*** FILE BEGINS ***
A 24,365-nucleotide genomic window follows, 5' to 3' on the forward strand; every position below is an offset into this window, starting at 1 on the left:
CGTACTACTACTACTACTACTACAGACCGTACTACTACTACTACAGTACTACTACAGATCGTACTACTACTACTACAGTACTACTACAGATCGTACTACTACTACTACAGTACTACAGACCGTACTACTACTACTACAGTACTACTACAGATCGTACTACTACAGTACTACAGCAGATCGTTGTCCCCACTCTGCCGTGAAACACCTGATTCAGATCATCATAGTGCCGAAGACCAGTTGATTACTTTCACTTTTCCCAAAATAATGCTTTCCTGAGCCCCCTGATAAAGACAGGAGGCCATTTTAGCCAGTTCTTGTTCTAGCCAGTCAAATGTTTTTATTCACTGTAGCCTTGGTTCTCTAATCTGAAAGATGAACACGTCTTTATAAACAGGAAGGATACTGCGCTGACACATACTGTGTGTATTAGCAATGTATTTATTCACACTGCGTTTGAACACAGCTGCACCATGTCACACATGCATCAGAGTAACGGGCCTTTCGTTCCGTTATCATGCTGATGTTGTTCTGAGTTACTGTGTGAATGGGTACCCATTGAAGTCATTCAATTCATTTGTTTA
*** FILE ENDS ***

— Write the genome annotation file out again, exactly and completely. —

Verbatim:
A 24,365-nucleotide genomic window follows, 5' to 3' on the forward strand; every position below is an offset into this window, starting at 1 on the left:
CGTACTACTACTACTACTACTACAGACCGTACTACTACTACTACAGTACTACTACAGATCGTACTACTACTACTACAGTACTACTACAGATCGTACTACTACTACTACAGTACTACAGACCGTACTACTACTACTACAGTACTACTACAGATCGTACTACTACAGTACTACAGCAGATCGTTGTCCCCACTCTGCCGTGAAACACCTGATTCAGATCATCATAGTGCCGAAGACCAGTTGATTACTTTCACTTTTCCCAAAATAATGCTTTCCTGAGCCCCCTGATAAAGACAGGAGGCCATTTTAGCCAGTTCTTGTTCTAGCCAGTCAAATGTTTTTATTCACTGTAGCCTTGGTTCTCTAATCTGAAAGATGAACACGTCTTTATAAACAGGAAGGATACTGCGCTGACACATACTGTGTGTATTAGCAATGTATTTATTCACACTGCGTTTGAACACAGCTGCACCATGTCACACATGCATCAGAGTAACGGGCCTTTCGTTCCGTTATCATGCTGATGTTGTTCTGAGTTACTGTGTGAATGGGTACCCATTGAAGTCATTCAATTCATTTGTTTA